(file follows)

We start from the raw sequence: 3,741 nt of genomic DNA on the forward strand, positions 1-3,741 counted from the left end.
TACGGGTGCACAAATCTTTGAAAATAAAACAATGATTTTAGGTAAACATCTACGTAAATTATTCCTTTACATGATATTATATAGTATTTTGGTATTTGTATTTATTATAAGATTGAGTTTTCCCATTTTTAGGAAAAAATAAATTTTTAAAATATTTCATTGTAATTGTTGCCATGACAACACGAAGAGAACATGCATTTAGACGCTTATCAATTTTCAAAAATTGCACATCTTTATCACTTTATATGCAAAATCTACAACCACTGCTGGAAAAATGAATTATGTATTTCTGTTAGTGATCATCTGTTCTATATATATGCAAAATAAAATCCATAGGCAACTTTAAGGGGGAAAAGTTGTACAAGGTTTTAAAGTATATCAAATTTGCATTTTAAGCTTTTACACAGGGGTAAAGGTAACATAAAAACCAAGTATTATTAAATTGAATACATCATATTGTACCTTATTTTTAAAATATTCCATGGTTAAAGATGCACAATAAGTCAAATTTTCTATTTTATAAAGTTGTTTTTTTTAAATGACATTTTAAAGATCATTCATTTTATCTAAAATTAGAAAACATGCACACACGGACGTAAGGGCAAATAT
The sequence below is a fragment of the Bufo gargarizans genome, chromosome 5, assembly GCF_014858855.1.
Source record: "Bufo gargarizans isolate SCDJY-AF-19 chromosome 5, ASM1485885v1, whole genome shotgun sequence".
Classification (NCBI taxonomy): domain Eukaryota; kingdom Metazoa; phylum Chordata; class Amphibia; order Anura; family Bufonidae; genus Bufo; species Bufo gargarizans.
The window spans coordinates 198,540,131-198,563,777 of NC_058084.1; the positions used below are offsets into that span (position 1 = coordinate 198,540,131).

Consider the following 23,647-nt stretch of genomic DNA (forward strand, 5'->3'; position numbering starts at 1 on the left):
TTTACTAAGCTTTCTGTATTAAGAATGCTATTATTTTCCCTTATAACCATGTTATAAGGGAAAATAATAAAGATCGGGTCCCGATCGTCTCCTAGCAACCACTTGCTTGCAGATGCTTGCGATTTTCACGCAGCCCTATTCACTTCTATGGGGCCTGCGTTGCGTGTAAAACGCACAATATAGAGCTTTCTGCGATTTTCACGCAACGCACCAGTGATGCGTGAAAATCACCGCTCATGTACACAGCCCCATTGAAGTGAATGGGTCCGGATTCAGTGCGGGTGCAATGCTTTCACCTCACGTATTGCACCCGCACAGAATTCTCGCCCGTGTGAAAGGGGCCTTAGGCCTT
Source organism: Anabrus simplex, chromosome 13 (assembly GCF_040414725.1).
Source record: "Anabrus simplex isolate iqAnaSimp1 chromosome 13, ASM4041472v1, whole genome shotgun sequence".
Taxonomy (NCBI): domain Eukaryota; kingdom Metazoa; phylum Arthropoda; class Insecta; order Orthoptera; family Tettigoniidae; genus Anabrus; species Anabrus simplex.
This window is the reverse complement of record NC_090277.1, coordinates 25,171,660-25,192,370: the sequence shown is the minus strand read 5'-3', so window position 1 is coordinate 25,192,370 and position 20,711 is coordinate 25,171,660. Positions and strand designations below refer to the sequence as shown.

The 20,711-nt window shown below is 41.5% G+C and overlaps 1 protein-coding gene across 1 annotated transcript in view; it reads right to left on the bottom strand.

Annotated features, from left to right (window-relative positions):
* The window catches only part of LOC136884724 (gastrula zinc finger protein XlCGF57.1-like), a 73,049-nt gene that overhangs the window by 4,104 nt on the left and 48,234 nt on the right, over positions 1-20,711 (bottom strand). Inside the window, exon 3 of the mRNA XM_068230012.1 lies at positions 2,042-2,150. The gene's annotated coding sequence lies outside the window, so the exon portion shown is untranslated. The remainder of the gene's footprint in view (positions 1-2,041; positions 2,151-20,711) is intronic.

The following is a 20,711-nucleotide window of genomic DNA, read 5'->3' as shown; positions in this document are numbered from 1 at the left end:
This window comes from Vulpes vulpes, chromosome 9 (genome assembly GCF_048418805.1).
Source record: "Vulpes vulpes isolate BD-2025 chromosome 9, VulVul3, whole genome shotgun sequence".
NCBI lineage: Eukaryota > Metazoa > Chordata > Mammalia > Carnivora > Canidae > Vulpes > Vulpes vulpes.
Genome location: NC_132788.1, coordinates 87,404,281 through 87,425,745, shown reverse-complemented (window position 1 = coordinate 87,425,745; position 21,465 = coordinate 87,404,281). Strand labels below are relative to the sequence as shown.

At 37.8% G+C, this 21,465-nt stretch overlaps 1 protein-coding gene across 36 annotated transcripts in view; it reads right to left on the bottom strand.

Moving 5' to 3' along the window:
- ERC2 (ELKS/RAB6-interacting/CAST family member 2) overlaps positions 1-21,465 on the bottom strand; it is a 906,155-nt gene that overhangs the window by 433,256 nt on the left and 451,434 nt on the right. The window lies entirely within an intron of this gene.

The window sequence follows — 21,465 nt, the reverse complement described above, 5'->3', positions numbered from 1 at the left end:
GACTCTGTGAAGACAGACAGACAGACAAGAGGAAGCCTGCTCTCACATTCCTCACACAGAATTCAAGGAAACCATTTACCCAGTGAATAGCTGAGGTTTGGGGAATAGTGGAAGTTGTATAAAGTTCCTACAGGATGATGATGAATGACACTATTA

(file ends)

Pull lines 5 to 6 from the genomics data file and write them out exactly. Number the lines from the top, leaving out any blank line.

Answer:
Classification (NCBI taxonomy): domain Eukaryota; kingdom Metazoa; phylum Chordata; class Amphibia; order Anura; family Bufonidae; genus Bufo; species Bufo gargarizans.
The window spans coordinates 198,540,131-198,563,777 of NC_058084.1; the positions used below are offsets into that span (position 1 = coordinate 198,540,131).